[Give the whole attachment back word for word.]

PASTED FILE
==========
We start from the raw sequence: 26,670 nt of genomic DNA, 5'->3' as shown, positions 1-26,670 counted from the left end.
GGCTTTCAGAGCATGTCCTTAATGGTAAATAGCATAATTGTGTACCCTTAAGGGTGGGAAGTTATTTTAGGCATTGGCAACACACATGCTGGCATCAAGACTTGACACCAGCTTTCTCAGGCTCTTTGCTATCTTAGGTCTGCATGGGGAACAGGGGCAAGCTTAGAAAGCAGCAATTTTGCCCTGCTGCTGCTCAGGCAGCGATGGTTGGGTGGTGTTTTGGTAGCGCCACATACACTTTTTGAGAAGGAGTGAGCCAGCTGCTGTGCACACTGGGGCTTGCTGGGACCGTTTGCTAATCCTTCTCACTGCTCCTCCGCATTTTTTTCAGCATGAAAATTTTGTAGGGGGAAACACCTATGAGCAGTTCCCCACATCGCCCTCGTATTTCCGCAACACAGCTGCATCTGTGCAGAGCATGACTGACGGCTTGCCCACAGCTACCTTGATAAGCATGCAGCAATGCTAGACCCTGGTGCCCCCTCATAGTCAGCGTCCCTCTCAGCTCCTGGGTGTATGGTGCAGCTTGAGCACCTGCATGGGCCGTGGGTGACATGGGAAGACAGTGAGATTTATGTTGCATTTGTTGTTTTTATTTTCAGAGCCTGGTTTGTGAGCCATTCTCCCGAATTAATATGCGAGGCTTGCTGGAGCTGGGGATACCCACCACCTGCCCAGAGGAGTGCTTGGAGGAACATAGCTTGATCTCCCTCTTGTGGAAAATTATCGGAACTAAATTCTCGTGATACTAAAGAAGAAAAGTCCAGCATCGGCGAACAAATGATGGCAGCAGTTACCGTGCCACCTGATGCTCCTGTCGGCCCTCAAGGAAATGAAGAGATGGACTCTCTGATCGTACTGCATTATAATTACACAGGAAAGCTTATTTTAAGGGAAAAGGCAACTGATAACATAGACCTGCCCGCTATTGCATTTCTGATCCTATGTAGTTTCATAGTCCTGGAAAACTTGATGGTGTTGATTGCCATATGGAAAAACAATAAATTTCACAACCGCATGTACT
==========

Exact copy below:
We start from the raw sequence: 26,670 nt of genomic DNA, 5'->3' as shown, positions 1-26,670 counted from the left end.
GGCTTTCAGAGCATGTCCTTAATGGTAAATAGCATAATTGTGTACCCTTAAGGGTGGGAAGTTATTTTAGGCATTGGCAACACACATGCTGGCATCAAGACTTGACACCAGCTTTCTCAGGCTCTTTGCTATCTTAGGTCTGCATGGGGAACAGGGGCAAGCTTAGAAAGCAGCAATTTTGCCCTGCTGCTGCTCAGGCAGCGATGGTTGGGTGGTGTTTTGGTAGCGCCACATACACTTTTTGAGAAGGAGTGAGCCAGCTGCTGTGCACACTGGGGCTTGCTGGGACCGTTTGCTAATCCTTCTCACTGCTCCTCCGCATTTTTTTCAGCATGAAAATTTTGTAGGGGGAAACACCTATGAGCAGTTCCCCACATCGCCCTCGTATTTCCGCAACACAGCTGCATCTGTGCAGAGCATGACTGACGGCTTGCCCACAGCTACCTTGATAAGCATGCAGCAATGCTAGACCCTGGTGCCCCCTCATAGTCAGCGTCCCTCTCAGCTCCTGGGTGTATGGTGCAGCTTGAGCACCTGCATGGGCCGTGGGTGACATGGGAAGACAGTGAGATTTATGTTGCATTTGTTGTTTTTATTTTCAGAGCCTGGTTTGTGAGCCATTCTCCCGAATTAATATGCGAGGCTTGCTGGAGCTGGGGATACCCACCACCTGCCCAGAGGAGTGCTTGGAGGAACATAGCTTGATCTCCCTCTTGTGGAAAATTATCGGAACTAAATTCTCGTGATACTAAAGAAGAAAAGTCCAGCATCGGCGAACAAATGATGGCAGCAGTTACCGTGCCACCTGATGCTCCTGTCGGCCCTCAAGGAAATGAAGAGATGGACTCTCTGATCGTACTGCATTATAATTACACAGGAAAGCTTATTTTAAGGGAAAAGGCAACTGATAACATAGACCTGCCCGCTATTGCATTTCTGATCCTATGTAGTTTCATAGTCCTGGAAAACTTGATGGTGTTGATTGCCATATGGAAAAACAATAAATTTCACAACCGCATGTACT